Landscape Revolutionary

The cover of The Photohistorian from which this article is reproduced.

The following article, kindly provided by the Royal Photographic Society Historical Group, featured in The PhotoHistorian journal No. 96, Spring 1992.

Written by Colin Osman, it gives a full and detailed account of all that Osman had discovered about Hugo van Wadenoyen and provides the most information I have discovered about him to date.

The quality of the included image was very poor, but I have added it here for reference.

Hugo van Wadenoyen: Landscape Revolutionary.

The title of my talk (given to the Historical Group 16th October 1991) “Wither or Whither Pictorialism” comes from Hugo van Wadenoyen himself and the double sense of the word comes probably from him as well. It reflects some of his pugnaciousness and some of his acidity. However perhaps the alternative title Landscape Revolutionary is a more realistic one. First of all I want to talk about Hugo’s father, Hugo Nicolas. Much of the information I have about him comes from yet another Hugo, Hugo Corneliis, our Hugo’s nephew, the son of his brother Jakob or Jack. Sadly most of the documentary evidence about the senior Hugo comes from his tragic death. In 1932 he committed suicide in his Cardiff studio by drinking cyanic acid. In a letter he left to his sons, business worries were mentioned but the family tradition is that he feared the reported stomach trouble was cancer. He died at the age of 69 so would have been born in Holland in 1863. Hugo (our one) always said that he was born in Holland by a matter of days or even hours. This was 1892 and as Hugo also said that he came to Britain when he was eight years old presumably his mother arrived back in Holland shortly before he was born. Liverpool has been mentioned but Historical Group members in that area could find no trace. The certainty is that Vlaadingen in Holland near Rotterdam was the centre of his life after he was born.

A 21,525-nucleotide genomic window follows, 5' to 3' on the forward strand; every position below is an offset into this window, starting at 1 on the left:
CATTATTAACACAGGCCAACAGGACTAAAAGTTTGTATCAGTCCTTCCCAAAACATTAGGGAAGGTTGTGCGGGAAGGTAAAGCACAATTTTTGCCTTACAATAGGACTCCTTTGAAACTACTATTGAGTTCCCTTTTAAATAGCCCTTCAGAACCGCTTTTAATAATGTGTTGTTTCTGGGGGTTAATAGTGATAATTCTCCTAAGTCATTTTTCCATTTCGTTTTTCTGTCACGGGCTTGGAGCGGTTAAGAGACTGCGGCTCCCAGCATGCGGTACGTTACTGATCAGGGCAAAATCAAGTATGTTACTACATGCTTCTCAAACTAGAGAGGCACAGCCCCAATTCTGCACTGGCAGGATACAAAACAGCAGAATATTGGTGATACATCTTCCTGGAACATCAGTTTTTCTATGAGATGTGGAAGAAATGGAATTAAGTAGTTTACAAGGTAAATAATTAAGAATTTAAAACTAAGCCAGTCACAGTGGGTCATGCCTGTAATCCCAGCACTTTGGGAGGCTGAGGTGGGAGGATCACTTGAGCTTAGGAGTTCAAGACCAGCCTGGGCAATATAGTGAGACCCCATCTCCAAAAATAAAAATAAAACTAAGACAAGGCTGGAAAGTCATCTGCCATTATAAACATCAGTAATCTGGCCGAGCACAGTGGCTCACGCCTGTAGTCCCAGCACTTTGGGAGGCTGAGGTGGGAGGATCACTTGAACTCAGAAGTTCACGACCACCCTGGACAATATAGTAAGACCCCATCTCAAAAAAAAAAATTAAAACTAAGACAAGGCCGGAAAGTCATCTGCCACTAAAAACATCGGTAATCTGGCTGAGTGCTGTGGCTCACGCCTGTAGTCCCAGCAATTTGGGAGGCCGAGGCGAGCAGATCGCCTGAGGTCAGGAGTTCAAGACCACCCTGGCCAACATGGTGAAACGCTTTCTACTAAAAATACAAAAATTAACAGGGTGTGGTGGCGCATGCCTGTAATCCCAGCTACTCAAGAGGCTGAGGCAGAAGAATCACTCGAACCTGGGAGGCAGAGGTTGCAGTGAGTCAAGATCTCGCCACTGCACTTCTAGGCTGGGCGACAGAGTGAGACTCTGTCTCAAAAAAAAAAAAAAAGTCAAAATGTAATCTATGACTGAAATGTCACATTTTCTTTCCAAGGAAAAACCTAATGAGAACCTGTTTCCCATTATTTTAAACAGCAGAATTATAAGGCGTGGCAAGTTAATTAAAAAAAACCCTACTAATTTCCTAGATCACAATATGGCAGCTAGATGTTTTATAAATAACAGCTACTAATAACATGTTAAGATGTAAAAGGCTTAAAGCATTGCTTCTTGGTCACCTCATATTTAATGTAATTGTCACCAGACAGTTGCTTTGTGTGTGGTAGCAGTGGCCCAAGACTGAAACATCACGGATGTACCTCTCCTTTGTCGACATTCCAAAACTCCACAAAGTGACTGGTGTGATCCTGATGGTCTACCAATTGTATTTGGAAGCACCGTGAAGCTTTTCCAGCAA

There are a number of photographs with Hugo Nicolas’s rubber stamp on the back and many more with similar red lined mounts. One is of young Hugo and his brother Jacob in Vlaadingen with a girl who looks like his sister, Minnie. Of course there has to be a windmill but there are a number of photographs of a farmyard and it is tempting to think of this as the family summer home. Perhaps it was the home of his parents. We will probably never know. Apart from that the family tradition is that Hugo Nicolas fought in the Boer War and certainly there is a photograph of him in army uniform taken in Amsterdam. As he seems to have arrived with the family in Cardiff about 1900, perhaps he came to escape the Boer War. The family first lived in Barry a few miles from Cardiff. Hugo Nicolas followed his trade as an engineer and his hobby of photography. The two boys Hugo (8) and Jakob (10) went eventually to Barry Grammar school. Their mother, Zwaan (it means swan) was with the family but was to leave them and return to Holland. I can’t find out why. She was born Zwaan Jonkers in Groningen, then the principal town for Friesland, the Dutch region that had its own language and customs and was closely linked with Germany and the Frieslanders or Frisians who lived there. Dim memories of her are of a stern Germanic woman so perhaps she left England because she preferred Holland to South Wales. Our only news of her abroad is a postcard sent from Utrecht in 1907. She paid occasional visits after the war and even stayed with Hugo for a couple of weeks in the 30’s but ironically is said to have died in the German bombing raid on Rotterdam in the Second World War. The family split is said to have been over her extravagance although the family does not seem to have been rich enough to permit extravagance. On the other hand Hugo Nicolas would hardly talk about having a pro-German wife, when aliens first had to register in 1914. 

After Grammar School the paths of the two brothers began to separate. Jakob took an engineering apprenticeship with C.R. Redrup the noted designer of the innovative Barry rotary cylinder motor-cycle. Hugo went on to study at some art college. At that time he was considering architecture as a career but he himself described his tuition as at a not very progressive art school. Others have suggested it was the Slade, an idea not mutually exclusive, but whatever after some years of study he decided to join his father in the photographic business. 

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